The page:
Alright so we’ve broke the fight down into three basic elements (I know you could break it down further but the basic three is a good starting point) now it’s time to consider the pros and cons of some of the biggest martial arts. This is only going to cover the bigger martial arts that are widely accessible along with some of the in vogue martial arts of today. Unfortunately some the smaller arts and self defence systems are not going to be found here.
Although not thought of as a martial art by many westerners, probably because of its place as the premier combat sport for so long, western boxing is what your grandparents would have turned to if they wanted to learn to defend themselves. For several centuries this was the pre-eminent form of fighting in the western hemisphere and remains incredibly popular today.
- Boxing is great for building reflexes and learning how to land effective strikes.
- It teaches you how to put together combinations which can have devastating impact.
- Boxers are effective at controlling the range at which a fight takes place which is an important skill in a street fight.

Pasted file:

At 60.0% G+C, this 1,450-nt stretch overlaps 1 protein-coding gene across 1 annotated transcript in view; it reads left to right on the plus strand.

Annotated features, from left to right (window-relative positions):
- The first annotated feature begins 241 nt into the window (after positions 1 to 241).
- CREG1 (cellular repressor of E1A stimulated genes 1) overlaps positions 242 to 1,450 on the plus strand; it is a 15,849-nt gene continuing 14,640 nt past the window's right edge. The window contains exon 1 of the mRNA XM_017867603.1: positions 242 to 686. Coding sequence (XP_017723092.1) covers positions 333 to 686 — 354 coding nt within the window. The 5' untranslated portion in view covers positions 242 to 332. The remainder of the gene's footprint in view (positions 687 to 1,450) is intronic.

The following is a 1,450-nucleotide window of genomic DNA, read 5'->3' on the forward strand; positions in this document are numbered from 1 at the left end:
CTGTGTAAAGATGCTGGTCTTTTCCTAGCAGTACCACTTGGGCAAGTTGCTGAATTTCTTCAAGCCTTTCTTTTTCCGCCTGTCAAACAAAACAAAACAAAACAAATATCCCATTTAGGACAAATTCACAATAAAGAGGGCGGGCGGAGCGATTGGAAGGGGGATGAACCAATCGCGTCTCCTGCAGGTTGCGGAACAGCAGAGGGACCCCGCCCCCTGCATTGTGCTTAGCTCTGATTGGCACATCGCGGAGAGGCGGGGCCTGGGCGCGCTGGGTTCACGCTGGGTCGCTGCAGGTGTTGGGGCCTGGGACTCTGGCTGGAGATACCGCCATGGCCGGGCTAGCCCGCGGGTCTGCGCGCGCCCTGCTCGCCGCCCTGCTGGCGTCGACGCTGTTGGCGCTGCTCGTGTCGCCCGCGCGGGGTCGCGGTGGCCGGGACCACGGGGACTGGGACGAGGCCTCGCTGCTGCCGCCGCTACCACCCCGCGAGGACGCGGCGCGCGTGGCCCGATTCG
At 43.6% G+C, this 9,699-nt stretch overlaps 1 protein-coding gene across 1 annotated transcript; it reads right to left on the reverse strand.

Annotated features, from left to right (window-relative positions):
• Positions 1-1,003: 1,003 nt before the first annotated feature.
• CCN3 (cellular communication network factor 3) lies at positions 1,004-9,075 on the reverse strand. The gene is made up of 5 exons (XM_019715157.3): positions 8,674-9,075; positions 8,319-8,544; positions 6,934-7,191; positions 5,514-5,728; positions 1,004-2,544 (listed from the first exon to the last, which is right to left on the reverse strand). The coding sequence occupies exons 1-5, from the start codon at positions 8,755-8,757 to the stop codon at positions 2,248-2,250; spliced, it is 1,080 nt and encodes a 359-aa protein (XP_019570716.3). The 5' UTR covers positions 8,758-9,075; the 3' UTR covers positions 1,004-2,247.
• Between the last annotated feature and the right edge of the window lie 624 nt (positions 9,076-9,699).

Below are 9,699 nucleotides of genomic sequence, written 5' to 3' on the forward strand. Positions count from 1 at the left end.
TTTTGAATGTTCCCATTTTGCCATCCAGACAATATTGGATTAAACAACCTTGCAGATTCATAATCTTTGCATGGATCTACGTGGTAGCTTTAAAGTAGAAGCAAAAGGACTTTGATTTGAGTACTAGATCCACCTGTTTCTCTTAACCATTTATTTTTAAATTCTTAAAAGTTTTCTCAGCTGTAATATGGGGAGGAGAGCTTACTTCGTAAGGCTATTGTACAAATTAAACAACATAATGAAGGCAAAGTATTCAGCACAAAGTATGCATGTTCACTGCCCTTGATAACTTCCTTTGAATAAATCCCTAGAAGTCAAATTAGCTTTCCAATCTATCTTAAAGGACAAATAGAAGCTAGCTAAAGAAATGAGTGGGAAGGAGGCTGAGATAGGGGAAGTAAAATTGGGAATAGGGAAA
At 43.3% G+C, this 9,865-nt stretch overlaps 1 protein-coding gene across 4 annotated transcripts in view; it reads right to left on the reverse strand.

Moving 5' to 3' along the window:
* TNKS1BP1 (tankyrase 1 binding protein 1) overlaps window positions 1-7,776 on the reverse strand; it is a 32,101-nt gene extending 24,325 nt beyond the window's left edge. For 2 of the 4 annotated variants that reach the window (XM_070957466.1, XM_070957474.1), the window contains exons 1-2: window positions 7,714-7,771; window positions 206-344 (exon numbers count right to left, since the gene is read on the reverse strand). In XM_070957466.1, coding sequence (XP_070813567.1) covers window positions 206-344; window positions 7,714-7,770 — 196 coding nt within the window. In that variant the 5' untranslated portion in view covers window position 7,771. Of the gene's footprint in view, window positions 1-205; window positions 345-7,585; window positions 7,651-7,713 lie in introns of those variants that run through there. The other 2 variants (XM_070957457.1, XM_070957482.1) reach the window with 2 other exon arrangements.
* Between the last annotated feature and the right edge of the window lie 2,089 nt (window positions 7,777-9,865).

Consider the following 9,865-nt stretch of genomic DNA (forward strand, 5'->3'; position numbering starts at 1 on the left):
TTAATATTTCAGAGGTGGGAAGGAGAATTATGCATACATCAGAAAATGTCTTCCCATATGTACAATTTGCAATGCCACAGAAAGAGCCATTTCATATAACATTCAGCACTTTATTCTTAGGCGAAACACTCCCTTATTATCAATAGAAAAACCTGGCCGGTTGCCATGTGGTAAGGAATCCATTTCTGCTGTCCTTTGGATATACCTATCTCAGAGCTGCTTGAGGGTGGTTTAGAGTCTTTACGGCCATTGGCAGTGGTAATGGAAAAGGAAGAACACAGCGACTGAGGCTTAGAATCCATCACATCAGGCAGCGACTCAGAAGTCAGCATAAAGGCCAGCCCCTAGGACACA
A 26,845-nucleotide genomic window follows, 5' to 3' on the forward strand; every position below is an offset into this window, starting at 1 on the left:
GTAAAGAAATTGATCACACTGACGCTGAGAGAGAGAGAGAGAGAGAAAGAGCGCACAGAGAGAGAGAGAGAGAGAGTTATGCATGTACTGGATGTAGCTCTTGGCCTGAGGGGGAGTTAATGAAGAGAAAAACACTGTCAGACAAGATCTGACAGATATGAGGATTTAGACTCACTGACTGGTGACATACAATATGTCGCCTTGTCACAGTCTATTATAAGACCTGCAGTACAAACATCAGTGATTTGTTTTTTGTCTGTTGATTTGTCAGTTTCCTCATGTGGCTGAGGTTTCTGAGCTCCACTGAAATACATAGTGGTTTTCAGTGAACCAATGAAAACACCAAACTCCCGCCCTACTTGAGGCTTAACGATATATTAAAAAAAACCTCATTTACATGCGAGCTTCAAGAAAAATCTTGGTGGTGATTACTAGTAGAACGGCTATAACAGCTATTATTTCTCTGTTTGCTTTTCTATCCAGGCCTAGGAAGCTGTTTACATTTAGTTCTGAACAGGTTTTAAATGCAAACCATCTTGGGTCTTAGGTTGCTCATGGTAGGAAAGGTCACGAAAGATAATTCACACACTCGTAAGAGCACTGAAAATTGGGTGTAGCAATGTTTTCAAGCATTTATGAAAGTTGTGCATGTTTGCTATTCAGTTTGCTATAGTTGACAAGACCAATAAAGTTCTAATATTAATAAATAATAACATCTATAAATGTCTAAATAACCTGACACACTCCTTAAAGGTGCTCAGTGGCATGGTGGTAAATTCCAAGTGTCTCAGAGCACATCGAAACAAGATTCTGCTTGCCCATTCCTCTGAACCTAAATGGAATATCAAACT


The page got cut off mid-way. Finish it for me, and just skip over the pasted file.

- Boxing can be trained and spared at close to full intensity which means that boxers can really refine their skills.
- Considering most street fights will start on the feet boxing can provide a good base to work from
- Boxing lacks any ground fighting and it doesn’t allow its fighters to work in the clinch very effectively, most of the time its just waiting to break.
- Smaller fighters usually struggle to generate power in the same way a larger fighter can, this leaves them vulnerable to being caught with harder punches which they can’t take as well.
- These are significant holes in the effectiveness of boxing and can be easily exploited in a street fight.
- Most boxers when facing a threat adopt a boxing stance which is immediately identifiable to an attacker, this gives them an advantage of knowing a boxer’s strengths and weaknesses which they can exploit.
This is a classic grappling martial art that has been around for over 130 years. Judo is predominantly trained as a sport and is currently an Olympic event. Most Judo training focuses on the sporting aspect, but Judo techniques can be adapted for self-defence.